Prayer is a private communication with God as Father. Jesus gives the Lord's Prayer as a template - not a formula. God will reward these prayers.
Prayer is a private communication with God as Father. Jesus gives the Lord's Prayer as a template - not a formula. God will reward these prayers.
Hello and welcome to Episode 12 in Series 4, our series on the Sermon on the Mount. We're going to look today at 'the principles and practice of prayer' and we're going to look in Matthew 6: 5 to 15, which we'll read in a few moments.
Introduction and Recap
If you've been following the series, you'll be aware of the broader context of the Sermon on the Mount. Jesus has established himself in his public ministry in Galilee; he's gathered disciples; he's appointed the 12 Apostles on the same occasion - just before delivering the Sermon on the Mount. The Sermon on the Mount is recorded in Matthew chapters 5 to 7 and also in Luke 6, so we do make reference to Luke 6, from time to time during the course of Series 4 and it's got some unique material that I've spoken of in different contexts.
Matthew 5 had three essential components. First of all, talking about the right attitudes of disciples, which we call the Beatitudes. Then Jesus explained how he was going to reinterpret and fulfil the Law of Moses. There were six sections in Matthew 5, where he did just that, taking a text from the Old Testament, and also some other ethical sayings of the Jews, and he reinterpreted all these and applied them to Christian discipleship. Jesus profoundly believed that to follow him was a complete change of lifestyle. Everything changes when you follow Christ - your sexual ethics, your personal relationships, how you deal with your emotions, how you deal with your words, how you deal with people who oppose you, and major transformations take place within us. That's what's really being described in chapter 5.
In the last episode, we moved on from that because the first half of chapter 6, deals with three different topics that are very closely linked to each other. The first one is about giving to the poor and the needy, the second one we're dealing with today is about prayer, and the third one is about fasting. The reason that these three are closely linked together is that they are three major religious practices carried out by the Jews of Jesus' day, and largely carried out in public. This is very significant. One of the themes that we'll notice through these three sections, is the distinction between things that happen in public and things that happen in private. For the most part giving, prayer and fasting are private activities of the Christian disciple and spiritual disciplines for us.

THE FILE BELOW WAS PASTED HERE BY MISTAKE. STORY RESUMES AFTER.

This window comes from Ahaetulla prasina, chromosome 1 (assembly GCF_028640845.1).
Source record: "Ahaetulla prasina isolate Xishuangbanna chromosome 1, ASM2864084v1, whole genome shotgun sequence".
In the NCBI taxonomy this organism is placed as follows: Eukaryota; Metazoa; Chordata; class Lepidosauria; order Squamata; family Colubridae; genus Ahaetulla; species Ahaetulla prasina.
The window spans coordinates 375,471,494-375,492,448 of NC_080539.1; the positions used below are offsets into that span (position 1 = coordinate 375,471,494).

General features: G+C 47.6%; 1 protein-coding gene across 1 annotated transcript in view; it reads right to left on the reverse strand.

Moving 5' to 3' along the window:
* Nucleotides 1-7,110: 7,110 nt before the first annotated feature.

We're going to talk about prayer. We know that prayer is a tremendously important subject for Christians. It occurs as a topic of Jesus' teaching on quite a number of occasions throughout the Gospels. We'll see the topic coming up again, and in this particular section, Jesus is going to introduce to us what we've come to know as the Lord's Prayer. That also comes up again because he reiterates this teaching to his disciples on a separate and later occasion, as recorded in Luke 11, where you see some similar teaching. The Lord's Prayer becomes a central part of this explanation of the principles and practices of personal prayer. We'll start by reading this passage all the way through. Matthew chapter 6: 5 - 15,
‘5“And when you pray, do not be like the hypocrites, for they love to pray standing in the synagogues and on the street corners to be seen by others. But I tell you, they have received their reward in full. 6But when you pray, go into your room, close the door and pray to your Father, who is unseen. Then your Father, who sees what is done in secret, will reward you. 7And when you pray, do not keep on babbling like pagans, for they think they will be heard because of their many words. 8Do not be like them, for your Father knows what you need before you ask him. 9“This, then, is how you should pray:“‘Our Father in heaven, hallowed be your name, 10your kingdom come, your will be done on earth as it is in heaven. 11Give us today our daily bread. 12And forgive us our debts, as we also have forgiven our debtors. 13And lead us not into temptation, but deliver us from the evil one.’ 14For if you forgive other people when they sin against you, your heavenly Father will also forgive you. 15But if you do not forgive others their sins, your Father will not forgive your sin’.Matthew 6:5-15, NIV